Here in the western end of Cimarron County, we have a history "book" with a lid some 50 to 60 feet thick, about 50 miles long, and from one-fourth to several miles in width. It is called Black Mesa (Mesa de Mayo). This book, at its eastern end, is about 650 feet thick, from the bottom of the Cimarron River to its basalt top. The very lid of the book has a history of its own dating back to the Pliocene Age of about one million years. Lava and basalt flow on Black Mesa originated ten miles west of the western end, where there are three spines of igneous rock known as the Bar Seven Ell Buttes or Piney Mountain.
The surface slopes away from these spines in all directions and at a distance it is plainly seen that they are the highest point of a great hill some five miles across at its base and roughly circular in outline. The rocks found on these slopes and in the spines are massive vesicular red and black basalt. This physiographic evidence points to the fact that these spines or vents are the source of the lava forming the cap of Mesa de Mayo. The present mesa top was once the lowest point of the area, as the hot lava followed such a depression.
This lava top thus covered the lower pages of history. The erosion, on the other hand, outside this protective cover, has laid bare in the perpendicular walls of the mesa in the lower or earlier formations which preceded the lava age. In order to arrange various ages protected by the lava cap we will start at the earliest age shown by erosion. Based on the Red Beds or Permian is the Morrison formation. Next up the scale is the Purgatoire, followed by the Dakota Formation. All three are classified as being within the Mesozoic age.
The Morrison structure is up to 50 feet thick and was laid down in a period starting 180 million years ago. During the build-up of this formation there were sluggish streams, swamps and lakes, all of which produced a vegetation of giant palms called cycads, conifers, and ferns. This lush growth of vegetation brought in giant dinosaurs and similar types of reptiles and animals. Under the supervision of the late Dr. J. Willis Stovall of the University of Oklahoma, more than 6000 bones of such a giant were excavated from a pit near Kenton and classified as members of a diplodacus. Also found in the formation were bones and tusks of giant elephants and massive jaws with broad rows of teeth running crosswise of the jaws, which indicated the vegetable-eating types of animals existing at that time.
Overlying the Morrison is the Purgatoire formation. The lower division is white to cream colored sandstone. At places where the overlying Dakota sandstone forms cliff, there is a covered slope from 30 to 60 feet, but where glimpses of the rock are possible it is found to be black shale and sometimes thin bedded sandstone or black sandy shale. Below this slope lies a thick bed of sandstone 20 to 50 feet thick. In most places this layer is white, the top of which is taken as the top of the sandstone member. This member comprises the lower 200 feet of the formation and is characterized by thick white beds of sandstone which are so prominent in the western part of the Cimarron Valley.
The Old Maid - This rock formation resembles a human profile.
There are actually a number of sandstone layers some white and some buff. The beds vary in thickness from 20 to 50 feet, but the white layers are more conspicuous. The layers appear massive from a distance, but on closer examination they appear to be extremely cross-bedded and there are scattered conglomerate lenses at rare intervals throughout. The sands are very poorly cemented and therefore yield readily to weathering, forming smooth round surfaces and making fantastic mushrooms and pillar forms.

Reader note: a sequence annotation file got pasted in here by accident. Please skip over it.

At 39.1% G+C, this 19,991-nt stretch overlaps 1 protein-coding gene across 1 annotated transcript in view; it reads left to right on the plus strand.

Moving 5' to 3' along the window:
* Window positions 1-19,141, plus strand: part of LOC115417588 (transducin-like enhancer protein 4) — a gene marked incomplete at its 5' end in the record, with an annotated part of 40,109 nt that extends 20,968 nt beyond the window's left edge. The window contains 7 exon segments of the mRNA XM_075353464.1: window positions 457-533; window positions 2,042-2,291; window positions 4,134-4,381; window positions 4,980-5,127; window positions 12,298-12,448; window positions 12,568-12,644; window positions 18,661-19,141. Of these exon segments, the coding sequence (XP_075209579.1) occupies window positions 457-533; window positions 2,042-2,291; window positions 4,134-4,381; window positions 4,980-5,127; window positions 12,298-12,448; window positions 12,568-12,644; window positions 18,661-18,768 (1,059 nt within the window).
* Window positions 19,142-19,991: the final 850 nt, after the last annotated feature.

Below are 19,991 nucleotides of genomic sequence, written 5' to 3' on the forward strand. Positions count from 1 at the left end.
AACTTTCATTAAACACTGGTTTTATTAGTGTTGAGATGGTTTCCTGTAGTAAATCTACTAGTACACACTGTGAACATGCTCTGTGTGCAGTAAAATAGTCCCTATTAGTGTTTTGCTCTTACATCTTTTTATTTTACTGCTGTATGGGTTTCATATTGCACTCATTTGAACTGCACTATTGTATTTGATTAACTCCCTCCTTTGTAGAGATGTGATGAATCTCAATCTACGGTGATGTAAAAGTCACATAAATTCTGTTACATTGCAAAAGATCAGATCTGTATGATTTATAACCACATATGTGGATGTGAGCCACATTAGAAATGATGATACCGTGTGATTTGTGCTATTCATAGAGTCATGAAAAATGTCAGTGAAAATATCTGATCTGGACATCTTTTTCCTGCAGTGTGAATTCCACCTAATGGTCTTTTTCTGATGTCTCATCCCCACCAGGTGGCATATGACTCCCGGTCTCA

About six miles east of Kenton, a group of these formations can be seen east of the 101 Ranch on the south side of the road. This group is known as "The Three Sisters" or "The Wedding Party". One mile further east on the north side of the road is the formation known as "The Old Maid".
Next in order lying above the Purgatoire is the Dakota formation, which is a solid sheet of sandstone measuring from 60 to 70 feet thick. The color is buff and most of the grains forming the stone are igneous in origin, as they contain inclusions of ratile and appatite needles. The Dakota sandstones are a basic part of the mesa, but also form the caps east and south of the mesa, where they did not have the protections of lava. So as one travels east from Kenton, all the points of any height are covered by the Dakotas.
The final formation between the Dakota and the basalt or lava cover, is the late Tertiary. Its greatest thickness is 110 feet, measured on the north side of the mesa. This formation has the greatest area of any of the various formation mentioned, spreading out and covering more than 60 percent of Cimarron County. The formation consists of a heterogeneous mixture of clay, sand and gravel, the last two in many places cemented by a lime deposit which is a very conspicuous part of the formation.
The origin of the formation is described as having been deposited by many streams flowing down the east side of the Rocky Mountains, on down over the Dakota and gradually off to become the Great Plains, east of the Rockies from Canada far down into Texas. The Upper Tertiary is found only in the Texas and Oklahoma Panhandles, and rests on rocks which date from the Permian and Cretaceous. The limestone cement, as mentioned previously, lies atop the formation and rests directly under the cap of the formation.
See Black Mesa State Park for more info